Italians impressed by Tel Aviv Fashion Week

Young Israeli designers will soon be given a chance to show their creations in Milan.

ITALIAN AMBASSADOR Luigi Mattiolo with Roberto Cavalli 311 (photo credit: Aviv Chofi)
ITALIAN AMBASSADOR Luigi Mattiolo with Roberto Cavalli 311
(photo credit: Aviv Chofi)
The opening of Tel Aviv Fashion Week Monday has put Israel back on the world fashion map after more than a quarter of a century.
It’s not that Israeli designers are unknown to the world’s fashion mavens. Some of them are unknown, but more on an individual basis than as a collective.
Just as Italy and France are known as fashion countries, aside from the kudos given to individual designers, so Israel is known as a hi-tech country, as Tel Aviv Mayor Ron Huldai mentioned at a reception hosted by Italian Ambassador Luigi Mattiolo to mark the launch of the project, which has been two years in the making.
The Italian ambassador was involved because Tel Aviv and Milan are twin cities. Also, the creator of the garments in the gala fashion show paraded on Monday night at the old Jaffa Railway Station, which has been turned into a lifestyle hub and a major tourist attraction, was one of Italy’s leading fashion luminaries, Roberto Cavalli.
For another, the people behind the Fashion Week had been in consultation all along with Camera Nazionale della Moda Italiana, the Italian Fashion Chamber. The Israelis had received enormous cooperation.
This cooperation translated itself into a signed agreement between Ofir Lev, the deputy CEO of the Israel Fashion and Textile Association, and Mario Boselli, president of the chamber and in Mottiolo’s words “Italy’s ambassador of fashion.”
The chamber determines the international fashion calendar so there will be no clashes between fashion week dates in major fashion countries.
At the signing ceremony with Israel at the railway station Monday, Boselli said that while it was unusual to sign such an agreement at the beginning of a fashion week, he had done so “in tribute to this country, this city.”
He understood the creativity of Israeli designers, he said, and he had been impressed by the quality of creativity of young designers from Shenkar College. In future some of these designers will be given the opportunity to show their fashions as part of a guest collective at the Milan Fashion Week.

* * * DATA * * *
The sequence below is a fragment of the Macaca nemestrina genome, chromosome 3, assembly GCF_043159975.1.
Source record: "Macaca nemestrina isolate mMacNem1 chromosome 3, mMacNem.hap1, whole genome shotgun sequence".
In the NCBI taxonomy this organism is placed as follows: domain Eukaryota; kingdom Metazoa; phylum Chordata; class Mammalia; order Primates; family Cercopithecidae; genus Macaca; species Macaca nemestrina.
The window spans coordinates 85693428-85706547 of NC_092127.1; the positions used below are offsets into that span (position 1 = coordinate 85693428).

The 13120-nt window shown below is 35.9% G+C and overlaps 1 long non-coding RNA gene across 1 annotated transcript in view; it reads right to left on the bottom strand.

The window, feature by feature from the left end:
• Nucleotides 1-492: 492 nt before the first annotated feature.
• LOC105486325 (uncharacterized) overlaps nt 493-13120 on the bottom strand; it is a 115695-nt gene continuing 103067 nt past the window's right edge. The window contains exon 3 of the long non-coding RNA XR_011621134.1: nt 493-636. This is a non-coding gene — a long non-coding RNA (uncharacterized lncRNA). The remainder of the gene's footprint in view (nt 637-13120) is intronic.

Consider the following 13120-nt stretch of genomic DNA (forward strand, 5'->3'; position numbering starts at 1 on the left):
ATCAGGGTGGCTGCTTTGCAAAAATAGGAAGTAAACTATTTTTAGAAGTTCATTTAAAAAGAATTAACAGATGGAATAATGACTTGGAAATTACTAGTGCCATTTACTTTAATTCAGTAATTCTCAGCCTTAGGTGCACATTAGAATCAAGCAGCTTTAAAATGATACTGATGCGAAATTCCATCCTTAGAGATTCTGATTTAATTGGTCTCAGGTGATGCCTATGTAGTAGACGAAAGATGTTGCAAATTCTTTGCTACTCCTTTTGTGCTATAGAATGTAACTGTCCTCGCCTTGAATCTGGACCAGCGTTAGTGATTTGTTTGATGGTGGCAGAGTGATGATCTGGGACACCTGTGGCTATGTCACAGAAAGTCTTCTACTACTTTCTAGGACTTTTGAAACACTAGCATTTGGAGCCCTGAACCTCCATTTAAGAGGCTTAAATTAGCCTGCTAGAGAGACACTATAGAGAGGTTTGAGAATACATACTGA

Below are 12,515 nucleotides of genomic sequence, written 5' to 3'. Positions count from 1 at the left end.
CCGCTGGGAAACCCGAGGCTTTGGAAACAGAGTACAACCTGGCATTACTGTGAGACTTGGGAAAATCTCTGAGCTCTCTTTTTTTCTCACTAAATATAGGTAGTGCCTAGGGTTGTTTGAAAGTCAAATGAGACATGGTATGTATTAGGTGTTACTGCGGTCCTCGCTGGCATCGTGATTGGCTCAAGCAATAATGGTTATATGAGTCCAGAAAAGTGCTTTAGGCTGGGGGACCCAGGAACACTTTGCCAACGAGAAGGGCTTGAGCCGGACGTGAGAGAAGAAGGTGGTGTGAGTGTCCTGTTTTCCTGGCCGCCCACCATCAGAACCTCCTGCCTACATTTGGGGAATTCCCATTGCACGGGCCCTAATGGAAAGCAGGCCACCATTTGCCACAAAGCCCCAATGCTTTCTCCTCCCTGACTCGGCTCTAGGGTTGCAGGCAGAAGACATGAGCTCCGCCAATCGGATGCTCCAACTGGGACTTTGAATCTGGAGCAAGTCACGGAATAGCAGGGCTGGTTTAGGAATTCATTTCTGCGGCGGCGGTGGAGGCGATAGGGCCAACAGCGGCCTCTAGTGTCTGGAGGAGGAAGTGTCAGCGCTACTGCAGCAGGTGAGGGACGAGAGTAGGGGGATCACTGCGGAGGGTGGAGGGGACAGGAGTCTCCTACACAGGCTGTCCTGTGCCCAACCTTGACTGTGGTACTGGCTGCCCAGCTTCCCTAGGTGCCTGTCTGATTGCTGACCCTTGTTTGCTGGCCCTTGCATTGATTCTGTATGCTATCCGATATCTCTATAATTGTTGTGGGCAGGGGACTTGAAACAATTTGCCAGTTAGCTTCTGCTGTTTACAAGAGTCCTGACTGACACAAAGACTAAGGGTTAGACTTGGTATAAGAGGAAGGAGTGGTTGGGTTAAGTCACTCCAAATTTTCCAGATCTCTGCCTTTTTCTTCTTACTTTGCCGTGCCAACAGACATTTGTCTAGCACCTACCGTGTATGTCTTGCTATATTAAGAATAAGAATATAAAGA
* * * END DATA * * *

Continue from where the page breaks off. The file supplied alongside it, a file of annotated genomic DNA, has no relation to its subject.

Israel will suggest 10 young designers – not all them necessarily Shenkar students or graduates – and of these, the organizers of Milan Fashion Week will select five for a collective showing.
Lev was particularly excited about this because it will not only enable young, Israeli designers to absorb something of the fashion world beyond Israel, but it will also expose people who might not come to Israel to the broad perspective of Israeli creativity.
Three decades ago, when Israel fashion weeks were the glitz and glitter of the industry, they were held in hotels – primarily in Tel Aviv, but also in Jerusalem and Eilat.
Asked if there was a special reason for holding the Tel Aviv Fashion Week at the rail station, Lev said that in a previous era hotel rooms were turned into showrooms, but fashion is much more than that. It lends itself to lifestyle and lifestyle includes tourism.
Indeed, the Ministry of Tourism is a major partner in the venture and brought 60 leading international fashion and lifestyle journalists to Israel to not only cover the fashion week but to tour the country and see how different it is to what is portrayed on television screens back home.
This is in line with the ministry’s new focus on lifestyle and niche tourism.
Without the publicity that will be generated abroad by these journalists, Fashion Week would be a flop. Many visiting journalists were already busy with their laptops on Monday morning.
At the reception at his residence Sunday, Mattiolo expressed heartfelt appreciation to Tourism Minister Stas Meseznikov.
Silvan Shalom, minister for the development of the Negev and the Galilee, who was the guest speaker at the reception said “Fashion Week gives us a chance to show the other side of Israel, which we would like the world to recognize.”
Boselli, who is in Israel for the first time, found it very different from what he had thought it would be, Shalom noted.
Cavalli, who has been in Israel many times, was swamped by the media, and the Italian military attache had to forcefully but politely keep people at bay as he guided Cavalli to the microphone.
“Israel is in my heart,” declared the designer, who confessed to having had the biggest love of his life in Israel – a confession he made in front of his wife. “I love Sabra girls, especially the color of their eyes.”
Future Tel Aviv Fashion Weeks will also have an Italian star component. Lev would not list his preferences, but said he would pass them on to Boselli to see who was available.
There will be two Tel Aviv Fashion Weeks each year – one spring/summer and the other fall/winter. Plans are already afoot to show the fall/winter creations in April 2012.
Lev was adamant that Fashion Week will be held solely in Tel Aviv and no other city in Israel.